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Absent mandibular gap in the retronasal triangle view: a clue to the diagnosis of micrognathia in the first trimester.
Ultrasound Obstet Gynecol. 2012 Feb; 39(2):152-6.UO

Abstract

OBJECTIVE

To describe a new ultrasound technique that may be useful for the diagnosis of micrognathia in the first trimester of pregnancy.

METHODS

The retronasal triangle (RNT) view is a technique that captures the coronal plane of the face in which the primary palate and the frontal processes of the maxilla are visualized simultaneously. Normal first-trimester fetuses display a characteristic gap between the right and left body of the mandible in this view (the 'mandibular gap'). The presence or absence of this gap was evaluated and measured prospectively during real-time scanning (n = 154) and retrospectively by analyzing three-dimensional (3D) datasets (n = 50) in normal first-trimester fetuses undergoing screening for aneuploidy at 11-13 weeks' gestation. 3D datasets from 12 fetuses with suspected micrognathia were also collected and examined retrospectively for the same features.

RESULTS

The mandibular gap was identified in all 204 normal fetuses and increased linearly with increasing crown-rump length (y = 0.033x + 0.435; R(2) = 0.316), with no statistically significant differences between measurements obtained by two-dimensional ultrasound and 3D offline analysis. Among fetuses with suspected micrognathia, three 3D datasets were excluded from analysis because of poor image quality in one and the diagnosis of a normal chin in two. In the remaining nine fetuses, the mandibular gap was absent and was replaced by a bony structure representing the receding chin in seven (77.8%) cases and was not visualized due to severe retrognathia in the remaining two (22.2%) cases. All fetuses with micrognathia had associated anomalies, including seven with aneuploidy and two with skeletal dysplasia.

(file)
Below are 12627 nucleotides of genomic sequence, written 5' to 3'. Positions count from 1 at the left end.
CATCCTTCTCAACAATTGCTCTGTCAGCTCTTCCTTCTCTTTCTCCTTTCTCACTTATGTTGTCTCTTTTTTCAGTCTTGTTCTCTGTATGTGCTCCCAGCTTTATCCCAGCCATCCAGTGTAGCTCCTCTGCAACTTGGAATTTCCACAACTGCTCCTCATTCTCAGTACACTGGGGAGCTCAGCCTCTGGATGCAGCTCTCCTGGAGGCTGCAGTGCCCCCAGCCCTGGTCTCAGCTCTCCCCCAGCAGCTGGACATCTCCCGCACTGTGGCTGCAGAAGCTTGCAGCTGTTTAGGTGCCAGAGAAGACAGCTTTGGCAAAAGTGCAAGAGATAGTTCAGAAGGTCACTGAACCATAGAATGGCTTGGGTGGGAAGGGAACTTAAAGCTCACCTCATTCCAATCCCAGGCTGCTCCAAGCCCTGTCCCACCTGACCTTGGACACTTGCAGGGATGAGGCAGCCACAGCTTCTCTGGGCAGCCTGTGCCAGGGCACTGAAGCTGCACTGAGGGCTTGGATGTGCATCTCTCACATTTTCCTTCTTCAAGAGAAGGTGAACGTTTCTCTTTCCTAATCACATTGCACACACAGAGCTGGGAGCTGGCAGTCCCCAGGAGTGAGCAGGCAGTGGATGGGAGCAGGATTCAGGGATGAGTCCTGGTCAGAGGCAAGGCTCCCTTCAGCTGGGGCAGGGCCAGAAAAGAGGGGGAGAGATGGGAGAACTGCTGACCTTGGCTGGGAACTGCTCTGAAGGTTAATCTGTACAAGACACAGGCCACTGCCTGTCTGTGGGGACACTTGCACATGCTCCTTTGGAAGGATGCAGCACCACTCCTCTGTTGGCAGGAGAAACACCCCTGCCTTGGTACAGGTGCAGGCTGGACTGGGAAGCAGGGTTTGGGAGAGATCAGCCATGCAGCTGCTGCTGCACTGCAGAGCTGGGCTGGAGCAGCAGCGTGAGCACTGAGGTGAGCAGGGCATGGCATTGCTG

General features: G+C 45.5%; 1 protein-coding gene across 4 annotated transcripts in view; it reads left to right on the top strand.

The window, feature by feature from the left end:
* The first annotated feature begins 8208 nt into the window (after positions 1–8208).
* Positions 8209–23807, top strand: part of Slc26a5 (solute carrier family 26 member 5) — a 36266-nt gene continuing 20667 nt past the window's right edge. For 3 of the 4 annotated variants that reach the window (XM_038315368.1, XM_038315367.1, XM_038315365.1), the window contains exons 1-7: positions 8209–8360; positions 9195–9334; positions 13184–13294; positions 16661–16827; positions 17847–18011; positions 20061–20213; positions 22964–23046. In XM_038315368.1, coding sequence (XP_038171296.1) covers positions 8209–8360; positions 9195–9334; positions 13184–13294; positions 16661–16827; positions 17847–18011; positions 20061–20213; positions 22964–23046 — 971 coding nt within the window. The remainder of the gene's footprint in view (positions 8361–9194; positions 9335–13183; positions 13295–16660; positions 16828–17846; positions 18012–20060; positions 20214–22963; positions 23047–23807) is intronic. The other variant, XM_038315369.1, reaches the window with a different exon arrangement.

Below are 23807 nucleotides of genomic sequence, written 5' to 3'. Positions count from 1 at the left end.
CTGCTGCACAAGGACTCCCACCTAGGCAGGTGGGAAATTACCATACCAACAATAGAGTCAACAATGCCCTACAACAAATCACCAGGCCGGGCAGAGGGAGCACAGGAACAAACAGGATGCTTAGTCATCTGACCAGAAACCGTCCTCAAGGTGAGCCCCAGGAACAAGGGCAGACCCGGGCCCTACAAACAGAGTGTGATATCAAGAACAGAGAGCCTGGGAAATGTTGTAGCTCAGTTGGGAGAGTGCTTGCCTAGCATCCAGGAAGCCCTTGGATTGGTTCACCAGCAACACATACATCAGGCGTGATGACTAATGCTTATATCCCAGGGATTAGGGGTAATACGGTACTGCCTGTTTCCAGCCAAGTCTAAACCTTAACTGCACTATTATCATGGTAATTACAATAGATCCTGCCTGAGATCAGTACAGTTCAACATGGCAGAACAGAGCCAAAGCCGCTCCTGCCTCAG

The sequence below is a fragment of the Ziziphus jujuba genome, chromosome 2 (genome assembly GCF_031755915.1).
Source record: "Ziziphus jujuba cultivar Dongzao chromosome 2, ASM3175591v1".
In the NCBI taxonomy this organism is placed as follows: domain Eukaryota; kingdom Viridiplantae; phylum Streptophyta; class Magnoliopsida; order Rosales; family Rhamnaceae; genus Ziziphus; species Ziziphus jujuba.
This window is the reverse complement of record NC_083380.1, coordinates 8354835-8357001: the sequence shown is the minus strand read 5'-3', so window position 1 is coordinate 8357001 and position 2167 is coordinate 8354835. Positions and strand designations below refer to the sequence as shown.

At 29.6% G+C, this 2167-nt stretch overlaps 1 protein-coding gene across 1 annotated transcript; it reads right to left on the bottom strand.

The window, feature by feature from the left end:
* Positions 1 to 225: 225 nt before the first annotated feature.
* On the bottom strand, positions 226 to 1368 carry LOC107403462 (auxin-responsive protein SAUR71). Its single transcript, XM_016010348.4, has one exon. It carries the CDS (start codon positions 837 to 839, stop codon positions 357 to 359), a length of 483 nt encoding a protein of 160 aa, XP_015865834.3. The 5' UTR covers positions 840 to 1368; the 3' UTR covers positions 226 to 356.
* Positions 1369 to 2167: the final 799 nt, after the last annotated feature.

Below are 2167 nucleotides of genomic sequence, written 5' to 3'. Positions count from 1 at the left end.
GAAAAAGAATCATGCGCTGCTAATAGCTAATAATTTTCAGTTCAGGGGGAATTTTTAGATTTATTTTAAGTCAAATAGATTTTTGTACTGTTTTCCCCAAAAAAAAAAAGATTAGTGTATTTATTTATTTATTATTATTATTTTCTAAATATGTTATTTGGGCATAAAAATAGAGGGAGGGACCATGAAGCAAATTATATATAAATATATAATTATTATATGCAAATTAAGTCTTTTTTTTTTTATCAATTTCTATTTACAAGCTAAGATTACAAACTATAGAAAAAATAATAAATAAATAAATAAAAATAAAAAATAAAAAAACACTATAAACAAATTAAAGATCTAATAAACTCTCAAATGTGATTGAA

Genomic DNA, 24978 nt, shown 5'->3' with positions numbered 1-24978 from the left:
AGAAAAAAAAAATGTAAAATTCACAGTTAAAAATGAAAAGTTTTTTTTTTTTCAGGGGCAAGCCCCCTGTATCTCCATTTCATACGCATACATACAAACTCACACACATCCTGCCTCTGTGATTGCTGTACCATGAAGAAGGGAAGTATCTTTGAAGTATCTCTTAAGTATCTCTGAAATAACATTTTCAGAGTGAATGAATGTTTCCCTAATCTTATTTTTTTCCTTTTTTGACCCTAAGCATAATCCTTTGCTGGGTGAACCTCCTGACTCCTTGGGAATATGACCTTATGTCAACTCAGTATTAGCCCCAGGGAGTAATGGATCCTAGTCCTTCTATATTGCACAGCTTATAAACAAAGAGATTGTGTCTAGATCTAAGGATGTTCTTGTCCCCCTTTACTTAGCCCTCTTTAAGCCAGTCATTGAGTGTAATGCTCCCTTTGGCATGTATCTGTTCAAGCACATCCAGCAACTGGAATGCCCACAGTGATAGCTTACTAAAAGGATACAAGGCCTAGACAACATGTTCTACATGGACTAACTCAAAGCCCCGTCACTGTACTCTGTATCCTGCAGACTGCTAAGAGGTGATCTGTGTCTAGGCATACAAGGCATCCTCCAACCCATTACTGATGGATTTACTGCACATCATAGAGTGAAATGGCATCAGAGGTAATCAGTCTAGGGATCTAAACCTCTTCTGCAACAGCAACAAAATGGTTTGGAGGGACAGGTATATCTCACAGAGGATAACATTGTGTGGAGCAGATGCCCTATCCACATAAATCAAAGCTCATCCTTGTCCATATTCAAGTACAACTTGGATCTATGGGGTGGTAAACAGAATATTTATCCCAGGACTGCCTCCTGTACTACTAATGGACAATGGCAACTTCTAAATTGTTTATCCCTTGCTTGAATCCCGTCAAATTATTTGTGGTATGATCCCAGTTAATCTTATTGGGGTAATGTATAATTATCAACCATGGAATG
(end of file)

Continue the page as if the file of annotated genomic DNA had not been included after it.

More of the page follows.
CONCLUSIONS

The RNT view may be a helpful technique for detecting micrognathia in the first trimester. The absence of the mandibular gap or failure to identify the mandible in this view is highly suggestive of micrognathia and should prompt a targeted ultrasound scan to assess for other anomalies. Further research is needed to determine the false-positive and false-negative rates of this technique.